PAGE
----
Dear White People Sparks Homophobic Reactions

Dear White People Sparks Homophobic Reactions

Controversial film causes unexpected outrage over gay themes.

Published October 27, 2014

With its bold statements on race and class, Dear White People has had audiences talking since its debut at the Sundance Film Festival earlier this year, but the social satire sparked an unexpected controversy.

Eyewitness accounts from screenings of the film at both Benedict College in South Carolina and the University of Southern California in Los Angeles claim some audience members had surprising homophobic reactions to the film, which features Tyler James Williams as a gay college student as one of its main characters and plotlines.

A student at Benedict College writes about her experience watching the film with the football team from Morehouse College, a historically Black school, who were in town to play Benedict. According to the student, during an on-screen kiss between Williams and another actor, several of the football players "went into a frenzy — everyone turned on their phones and said they weren’t looking, they started yelling, 'What kind of movie is this?'" Adds the student, "several of them walked out, others started yelling at anyone on their team for looking at the screen when the kiss happened."

Another firsthand account reveals a similar scenario at a screening of the film for USC's African-American Cinema Society and Black Student Assembly. Writes student Alex van der Hoek, "As [Tyler James Williams] had his first kiss, our audience let out clear reactions of disgust. My friend and I could not believe what we were hearing...When a second kiss came, the reactions were distinctly audible yet again."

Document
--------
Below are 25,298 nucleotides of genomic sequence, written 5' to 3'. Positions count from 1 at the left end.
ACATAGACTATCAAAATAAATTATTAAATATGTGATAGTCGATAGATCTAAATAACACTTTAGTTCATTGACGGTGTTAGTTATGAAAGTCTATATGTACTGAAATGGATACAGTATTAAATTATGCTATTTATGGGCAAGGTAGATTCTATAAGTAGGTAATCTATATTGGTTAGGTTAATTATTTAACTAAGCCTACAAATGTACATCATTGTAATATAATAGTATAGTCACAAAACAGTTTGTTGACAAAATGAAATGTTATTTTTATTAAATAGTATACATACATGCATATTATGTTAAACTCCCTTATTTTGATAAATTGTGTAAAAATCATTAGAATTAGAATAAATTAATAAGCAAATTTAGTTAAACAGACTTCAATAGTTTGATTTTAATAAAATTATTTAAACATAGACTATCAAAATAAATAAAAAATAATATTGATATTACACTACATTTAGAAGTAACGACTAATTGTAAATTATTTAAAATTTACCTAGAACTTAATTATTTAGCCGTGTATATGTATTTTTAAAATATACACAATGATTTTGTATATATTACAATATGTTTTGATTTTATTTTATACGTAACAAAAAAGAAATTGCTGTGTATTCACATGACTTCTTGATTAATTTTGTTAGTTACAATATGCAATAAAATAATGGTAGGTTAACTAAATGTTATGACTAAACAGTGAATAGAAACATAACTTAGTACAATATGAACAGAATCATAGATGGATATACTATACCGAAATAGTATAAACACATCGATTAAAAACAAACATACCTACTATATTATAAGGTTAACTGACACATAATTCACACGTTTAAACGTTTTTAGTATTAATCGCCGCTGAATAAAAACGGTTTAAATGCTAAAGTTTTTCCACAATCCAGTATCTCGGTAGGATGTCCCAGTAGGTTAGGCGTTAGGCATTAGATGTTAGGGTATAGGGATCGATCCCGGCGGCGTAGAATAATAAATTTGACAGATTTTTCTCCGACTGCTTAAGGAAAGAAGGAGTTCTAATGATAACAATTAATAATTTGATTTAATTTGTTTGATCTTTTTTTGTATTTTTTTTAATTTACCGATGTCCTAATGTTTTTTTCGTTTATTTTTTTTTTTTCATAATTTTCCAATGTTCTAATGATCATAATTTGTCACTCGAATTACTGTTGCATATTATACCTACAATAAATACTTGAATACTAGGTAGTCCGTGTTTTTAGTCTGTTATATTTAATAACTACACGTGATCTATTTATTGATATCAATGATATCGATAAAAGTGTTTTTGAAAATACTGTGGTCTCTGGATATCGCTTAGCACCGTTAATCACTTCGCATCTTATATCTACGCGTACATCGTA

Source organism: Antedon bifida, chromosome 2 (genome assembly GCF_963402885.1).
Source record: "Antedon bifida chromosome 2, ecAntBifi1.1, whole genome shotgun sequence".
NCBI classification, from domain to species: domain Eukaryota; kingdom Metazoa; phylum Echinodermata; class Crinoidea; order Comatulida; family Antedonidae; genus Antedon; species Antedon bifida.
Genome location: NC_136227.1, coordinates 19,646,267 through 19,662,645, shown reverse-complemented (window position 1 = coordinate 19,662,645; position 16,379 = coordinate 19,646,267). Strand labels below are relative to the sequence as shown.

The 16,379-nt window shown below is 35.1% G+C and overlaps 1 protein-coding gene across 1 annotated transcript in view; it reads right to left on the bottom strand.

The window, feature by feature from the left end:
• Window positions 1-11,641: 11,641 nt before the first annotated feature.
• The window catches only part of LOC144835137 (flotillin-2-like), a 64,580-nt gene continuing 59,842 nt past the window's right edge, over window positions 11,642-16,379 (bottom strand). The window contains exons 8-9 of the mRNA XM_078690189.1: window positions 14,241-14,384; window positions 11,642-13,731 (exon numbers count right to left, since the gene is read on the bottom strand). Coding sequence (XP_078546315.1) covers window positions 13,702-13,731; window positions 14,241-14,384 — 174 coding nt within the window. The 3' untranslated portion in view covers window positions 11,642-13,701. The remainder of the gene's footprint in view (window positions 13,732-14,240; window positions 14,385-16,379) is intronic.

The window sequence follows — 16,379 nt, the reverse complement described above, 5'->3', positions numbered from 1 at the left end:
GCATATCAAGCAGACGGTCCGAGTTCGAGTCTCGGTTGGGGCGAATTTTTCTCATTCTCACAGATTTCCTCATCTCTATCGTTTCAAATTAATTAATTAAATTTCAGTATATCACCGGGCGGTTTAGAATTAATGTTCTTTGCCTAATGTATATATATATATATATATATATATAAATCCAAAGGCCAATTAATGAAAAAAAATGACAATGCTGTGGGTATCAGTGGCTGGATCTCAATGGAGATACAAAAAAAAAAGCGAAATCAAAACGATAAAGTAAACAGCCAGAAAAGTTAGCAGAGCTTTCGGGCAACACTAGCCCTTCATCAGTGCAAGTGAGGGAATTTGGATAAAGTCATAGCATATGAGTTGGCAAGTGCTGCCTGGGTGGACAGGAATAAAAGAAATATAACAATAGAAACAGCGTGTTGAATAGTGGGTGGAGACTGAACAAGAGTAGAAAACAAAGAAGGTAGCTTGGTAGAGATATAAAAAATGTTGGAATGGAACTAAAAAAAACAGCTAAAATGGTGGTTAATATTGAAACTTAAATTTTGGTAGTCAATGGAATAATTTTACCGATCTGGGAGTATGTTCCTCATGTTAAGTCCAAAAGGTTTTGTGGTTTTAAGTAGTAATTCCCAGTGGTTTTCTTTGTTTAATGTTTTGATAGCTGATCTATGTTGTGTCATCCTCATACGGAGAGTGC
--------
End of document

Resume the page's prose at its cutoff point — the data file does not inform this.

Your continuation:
While the homophobic views of a vocal minority have caused an outrage, not everybody shares their views. A player for the Morehouse football team who was in attendance at the Benedict College screening later wrote, "As a student and football player for the Maroon Tigers, I was disturb [sic] by the reaction of my teammates during certain scenes of the movie. The remarks and outbursts were upright embarrassing and prejudice...We are sincerely apologetic that the loud embarrassing remarks were heard and not the intellectual discussion, which we also engaged in after the movie."

Of course, homophobia is not isolated to the Black community. All communities struggle with prejudices. Hopefully, Dear White People will spark an important discussion not only on race and class, but acceptance as well.

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(Photo: Code Red Productions)

Written by Evelyn Diaz

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